rushka313 rushka313 7 years
georginc: thanks for all your help :) i have already started weaning her off the sd. hopefully this one will do the trick. as i was going through this week i was doing some further research on the breed, etc and i read about over-vaccinating dogs and how that can cause allergies as well. there is a great book out there that talks about exactly that...i'll have to find it and put a link in her for those who are interested.
sing2day sing2day 7 years
My two bichons scratched constantly at night and would get ear infections, turned out they were allergic to wheat.
georginc georginc 7 years
Jaycee - good point regarding vaccinations. I stopped giving both my girls the DHLPP vaccines at 5 years (they still get their rabies shots). I give them Heartguard Plus every 6 weeks instead of 4, and I only apply Frontline once or twice (max) during the summer instead of year round. Rushka, make sure you switch over to the new food slowly. Start with a mix of 25% new food/75% old food the first week, 50/50 the second, 75/25 the third, etc. Also, you may end up trying a couple different types of dog foods before finding the one that works for your furkid. I actually tried Innova, then Wellness, then Solid Gold before I found one that worked for my two dogs.
jaycee2 jaycee2 7 years
These are all wonderful suggestions although in many cases these allergies are from vaccinations. If you have tried everything and they are still itching talk to your vet about waiving some vaccines. Don't allow vaccine cocktails at one visit. Have them given in two week intervals, so their systems can adjust to the toxins. Have a titer done to see what they have build up an immunity to. Steroids are not good for their liver and can cause other issues. It is only a last resort to find relief. If they have been put on antibiotics for the secondary skin infections, give them yogurt or probiotics to replace the good flora in their gut.It may be a yeast overgrowth. There is a yeast kit I recommend at greatdanelady.com . I also feed an organic food like Natural Balance Organic. There are no pesticides , chemicals or food allergens in the mix. Eagel Pack is also a wonderful food. For crusty bumps use Selsun Blue shampoo. Keep your dogs hair short and in a T shirt. It helps ! When one of mine developed severe allergies to flea saliva in his older age, I took him off grass , no more vaccines and he had some relief from the itches. These are just some suggestions from another long time pet owner though. Talk to a holistic vet if you can find one.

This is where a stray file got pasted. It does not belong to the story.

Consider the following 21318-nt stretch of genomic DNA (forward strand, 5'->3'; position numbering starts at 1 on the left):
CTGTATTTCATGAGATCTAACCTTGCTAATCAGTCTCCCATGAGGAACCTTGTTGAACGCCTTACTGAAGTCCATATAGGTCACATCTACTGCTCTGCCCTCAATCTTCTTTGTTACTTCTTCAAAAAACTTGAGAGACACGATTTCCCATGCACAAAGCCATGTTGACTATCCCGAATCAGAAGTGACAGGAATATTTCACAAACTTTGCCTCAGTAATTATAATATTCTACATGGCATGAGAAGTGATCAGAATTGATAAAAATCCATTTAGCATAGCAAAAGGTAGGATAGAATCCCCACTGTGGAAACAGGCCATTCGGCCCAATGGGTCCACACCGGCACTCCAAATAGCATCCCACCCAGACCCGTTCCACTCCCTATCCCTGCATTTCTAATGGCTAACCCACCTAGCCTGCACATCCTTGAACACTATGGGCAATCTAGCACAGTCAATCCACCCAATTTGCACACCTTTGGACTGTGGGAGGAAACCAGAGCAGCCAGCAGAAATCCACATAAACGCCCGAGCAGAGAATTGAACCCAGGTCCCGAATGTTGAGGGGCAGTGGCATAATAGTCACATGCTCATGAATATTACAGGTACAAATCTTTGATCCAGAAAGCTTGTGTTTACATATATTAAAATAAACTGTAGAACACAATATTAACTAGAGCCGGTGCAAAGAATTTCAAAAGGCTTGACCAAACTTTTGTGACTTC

rushka313 rushka313 7 years
I did it! I went out and purchased a bag of Solid Gold Hund-n-Flocken :) The woman at the pet store said it was a phenomenal food. I loved dogfoodanalysis.com site; that was also extremely helpful. Definitely glad that I am not alone in all of this; and hope that this has helped other people's pups as well :)